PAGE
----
You’ve heard this story before, but the Chiffons were just three friends who went to high school together in New York City and spent their lunch hours singing together in the cafeteria. The girls were originally a trio; Judy Craig, Patricia Bennett and Barbara Lee. One day while they were singing a guy named Ronnie Mack walked into the room and liked what he heard. He had a song he had written that he thought would be great for them. He asked if they minded adding a fourth member and so Sylvia Peterson, who was a friend of Mack’s, joined the group. They called themselves The Chiffons.
They pooled their money and got $25 together, enough for a short recording session in one of the local New York studios. They recorded “He’s So Fine” and another song “Oh My Lover.” Now, they had a demo and Ronnie Mack began pitching it everywhere he could. He walked into the offices of Capitol Records where Jay Siegel of the group The Tokens (remember “The Lion Sleeps Tonight?”) listened to the demo and wanted to record it. Unfortunately the higher authorities at Capitol didn’t like it and so they peddled it elsewhere. They found a small new label called Laurie Records who loved the song and soon, they had a record.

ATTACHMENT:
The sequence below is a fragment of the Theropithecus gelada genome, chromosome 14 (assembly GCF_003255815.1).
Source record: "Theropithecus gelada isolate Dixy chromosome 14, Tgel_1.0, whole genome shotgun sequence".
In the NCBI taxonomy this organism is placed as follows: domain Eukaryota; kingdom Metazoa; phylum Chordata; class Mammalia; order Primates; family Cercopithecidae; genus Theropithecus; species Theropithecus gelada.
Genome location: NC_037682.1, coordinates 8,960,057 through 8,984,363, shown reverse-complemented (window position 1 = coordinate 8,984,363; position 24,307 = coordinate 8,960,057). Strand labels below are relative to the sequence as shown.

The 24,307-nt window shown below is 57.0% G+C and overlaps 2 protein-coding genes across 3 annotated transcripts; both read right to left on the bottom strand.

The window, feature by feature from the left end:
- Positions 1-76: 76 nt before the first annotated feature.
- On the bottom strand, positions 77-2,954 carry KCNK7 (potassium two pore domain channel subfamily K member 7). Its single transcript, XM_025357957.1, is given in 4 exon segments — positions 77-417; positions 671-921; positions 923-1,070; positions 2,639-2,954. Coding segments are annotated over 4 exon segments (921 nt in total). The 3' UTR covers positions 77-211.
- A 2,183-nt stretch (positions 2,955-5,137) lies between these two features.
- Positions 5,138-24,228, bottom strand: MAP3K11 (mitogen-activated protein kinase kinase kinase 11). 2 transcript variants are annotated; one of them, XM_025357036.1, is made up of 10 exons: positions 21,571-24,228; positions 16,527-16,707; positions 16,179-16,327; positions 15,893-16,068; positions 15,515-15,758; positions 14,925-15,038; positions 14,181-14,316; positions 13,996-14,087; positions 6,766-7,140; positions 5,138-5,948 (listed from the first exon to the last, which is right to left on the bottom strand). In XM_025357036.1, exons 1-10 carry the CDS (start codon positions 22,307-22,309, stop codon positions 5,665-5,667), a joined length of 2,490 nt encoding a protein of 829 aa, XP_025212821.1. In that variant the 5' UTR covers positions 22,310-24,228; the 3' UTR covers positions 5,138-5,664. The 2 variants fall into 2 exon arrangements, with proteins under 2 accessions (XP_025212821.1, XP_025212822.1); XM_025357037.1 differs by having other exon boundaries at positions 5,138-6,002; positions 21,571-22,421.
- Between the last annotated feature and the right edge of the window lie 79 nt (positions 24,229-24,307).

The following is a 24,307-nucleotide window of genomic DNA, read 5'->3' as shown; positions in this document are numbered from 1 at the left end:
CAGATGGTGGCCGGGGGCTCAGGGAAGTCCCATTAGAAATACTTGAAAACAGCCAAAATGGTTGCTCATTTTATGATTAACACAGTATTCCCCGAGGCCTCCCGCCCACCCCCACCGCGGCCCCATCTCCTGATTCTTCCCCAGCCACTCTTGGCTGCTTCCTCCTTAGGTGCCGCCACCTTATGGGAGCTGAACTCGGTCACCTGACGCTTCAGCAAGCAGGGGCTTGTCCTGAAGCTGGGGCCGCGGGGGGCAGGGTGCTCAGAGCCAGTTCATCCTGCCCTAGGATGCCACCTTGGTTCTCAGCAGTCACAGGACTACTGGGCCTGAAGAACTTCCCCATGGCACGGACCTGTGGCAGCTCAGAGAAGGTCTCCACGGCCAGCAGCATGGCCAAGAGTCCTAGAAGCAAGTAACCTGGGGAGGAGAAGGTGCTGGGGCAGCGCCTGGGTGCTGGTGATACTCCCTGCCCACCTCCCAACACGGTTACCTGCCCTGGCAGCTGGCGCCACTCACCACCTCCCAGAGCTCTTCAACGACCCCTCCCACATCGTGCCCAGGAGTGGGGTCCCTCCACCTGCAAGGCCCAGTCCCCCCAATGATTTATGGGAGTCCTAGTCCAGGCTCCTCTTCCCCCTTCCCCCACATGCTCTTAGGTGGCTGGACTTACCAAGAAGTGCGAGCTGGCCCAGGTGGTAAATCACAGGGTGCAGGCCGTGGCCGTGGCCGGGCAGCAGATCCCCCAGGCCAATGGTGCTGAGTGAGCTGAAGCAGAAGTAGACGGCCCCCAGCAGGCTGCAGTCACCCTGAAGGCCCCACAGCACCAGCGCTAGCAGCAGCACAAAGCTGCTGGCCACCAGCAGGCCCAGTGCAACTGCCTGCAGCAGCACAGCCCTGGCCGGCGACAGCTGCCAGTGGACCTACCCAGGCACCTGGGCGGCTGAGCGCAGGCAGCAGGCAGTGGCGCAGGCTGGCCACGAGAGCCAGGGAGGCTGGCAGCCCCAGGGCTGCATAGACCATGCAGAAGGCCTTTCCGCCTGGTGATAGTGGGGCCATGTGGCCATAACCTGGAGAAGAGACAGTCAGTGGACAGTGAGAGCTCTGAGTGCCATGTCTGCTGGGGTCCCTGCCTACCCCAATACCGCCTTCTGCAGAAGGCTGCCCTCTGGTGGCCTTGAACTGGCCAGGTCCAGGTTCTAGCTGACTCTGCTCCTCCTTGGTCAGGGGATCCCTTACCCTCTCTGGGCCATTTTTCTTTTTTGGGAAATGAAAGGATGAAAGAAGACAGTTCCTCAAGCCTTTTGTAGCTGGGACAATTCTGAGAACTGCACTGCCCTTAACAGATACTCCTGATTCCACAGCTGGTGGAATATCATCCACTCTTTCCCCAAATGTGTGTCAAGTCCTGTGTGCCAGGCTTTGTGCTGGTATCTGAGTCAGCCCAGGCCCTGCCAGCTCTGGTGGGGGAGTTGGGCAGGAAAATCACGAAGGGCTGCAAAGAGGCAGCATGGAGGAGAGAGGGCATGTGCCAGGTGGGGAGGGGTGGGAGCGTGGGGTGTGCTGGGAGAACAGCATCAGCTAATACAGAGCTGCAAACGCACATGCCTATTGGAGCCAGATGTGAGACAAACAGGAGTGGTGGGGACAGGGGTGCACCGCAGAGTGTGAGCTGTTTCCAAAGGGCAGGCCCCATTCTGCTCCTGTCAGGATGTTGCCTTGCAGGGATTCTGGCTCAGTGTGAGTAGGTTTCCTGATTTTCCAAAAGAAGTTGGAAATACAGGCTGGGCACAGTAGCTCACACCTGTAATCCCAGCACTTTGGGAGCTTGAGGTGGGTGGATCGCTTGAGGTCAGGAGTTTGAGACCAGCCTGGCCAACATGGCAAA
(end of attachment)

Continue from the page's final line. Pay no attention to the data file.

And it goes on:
Jay Siegel and the Tokens followed along and played backup on the record. They expected the song “Oh My Lover” to be the hit, but of course, it wasn’t. The disc jockeys liked “He’s So Fine.” When they first recorded the song, the “do-lang, do-lang” which is sung right at the beginning of the song wasn’t there. It was way in the background, barely heard. One of the engineers thought they should bring those words to the front and lead off the song with them. And, so a million seller was born.
Unfortunately, Ronnie Mack did not live to see much of the fame that resulted from the song. Just about the time the song hit the charts, he collapsed on the street and was taken to the hospital where he soon died of Hodgkin’s Disease at the age of 23. The Chiffons had four other Top 40 songs, two of which are well known. “One Fine Day” (#5) later in 1963 and “Sweet Talkin’ Guy” (#10) in 1966.
What really puts this song into a permanent place in music history is that in 1971, someone noticed the similarity between “He’s So Fine” and George Harrison’s song “My Sweet Lord.” If you play them back to back, the music is almost identical. By this time a company called Bright Tunes Music owned the song. The court case spent over ten years in the system and eventually ended with a ruling in favor of Bright Tunes. George Harrison admitted he may have “subconsciously” used the music for his song. The whole thing was resolved when George Harrison bought the the company, Bright Tunes, so everyone was happy.
“He’s So Fine” entered the pop chart on March 9, 1963 and spent four weeks at number one.